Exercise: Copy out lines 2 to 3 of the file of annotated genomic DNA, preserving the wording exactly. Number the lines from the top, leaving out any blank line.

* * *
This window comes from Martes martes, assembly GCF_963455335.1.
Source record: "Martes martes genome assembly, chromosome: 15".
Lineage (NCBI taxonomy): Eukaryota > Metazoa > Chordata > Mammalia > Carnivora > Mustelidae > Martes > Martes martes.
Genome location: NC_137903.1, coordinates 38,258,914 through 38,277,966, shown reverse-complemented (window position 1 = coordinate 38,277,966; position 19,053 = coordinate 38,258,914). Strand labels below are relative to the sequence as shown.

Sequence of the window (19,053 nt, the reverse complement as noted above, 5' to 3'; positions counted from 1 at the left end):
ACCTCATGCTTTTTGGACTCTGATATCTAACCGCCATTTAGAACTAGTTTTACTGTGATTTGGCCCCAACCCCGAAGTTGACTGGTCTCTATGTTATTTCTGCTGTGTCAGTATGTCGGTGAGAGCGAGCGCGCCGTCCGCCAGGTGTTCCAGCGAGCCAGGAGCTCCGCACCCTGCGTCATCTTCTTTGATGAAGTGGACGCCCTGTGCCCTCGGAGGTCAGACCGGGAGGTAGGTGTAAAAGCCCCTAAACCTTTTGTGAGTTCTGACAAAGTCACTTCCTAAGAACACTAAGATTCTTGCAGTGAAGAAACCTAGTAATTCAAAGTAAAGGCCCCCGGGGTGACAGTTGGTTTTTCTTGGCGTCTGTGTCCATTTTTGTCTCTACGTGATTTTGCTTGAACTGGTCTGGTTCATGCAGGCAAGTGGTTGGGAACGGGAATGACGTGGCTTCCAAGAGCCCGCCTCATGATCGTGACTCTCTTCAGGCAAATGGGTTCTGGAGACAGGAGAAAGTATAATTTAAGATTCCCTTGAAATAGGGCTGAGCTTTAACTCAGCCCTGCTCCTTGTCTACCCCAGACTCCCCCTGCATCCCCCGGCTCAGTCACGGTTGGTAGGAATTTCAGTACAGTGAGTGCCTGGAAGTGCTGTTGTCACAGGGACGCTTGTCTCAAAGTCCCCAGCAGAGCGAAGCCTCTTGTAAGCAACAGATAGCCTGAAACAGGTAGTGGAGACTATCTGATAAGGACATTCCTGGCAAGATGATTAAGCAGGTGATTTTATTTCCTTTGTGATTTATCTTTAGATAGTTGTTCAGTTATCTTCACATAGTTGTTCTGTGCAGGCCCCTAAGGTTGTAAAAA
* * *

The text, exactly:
Source record: "Martes martes genome assembly, chromosome: 15".
Lineage (NCBI taxonomy): Eukaryota > Metazoa > Chordata > Mammalia > Carnivora > Mustelidae > Martes > Martes martes.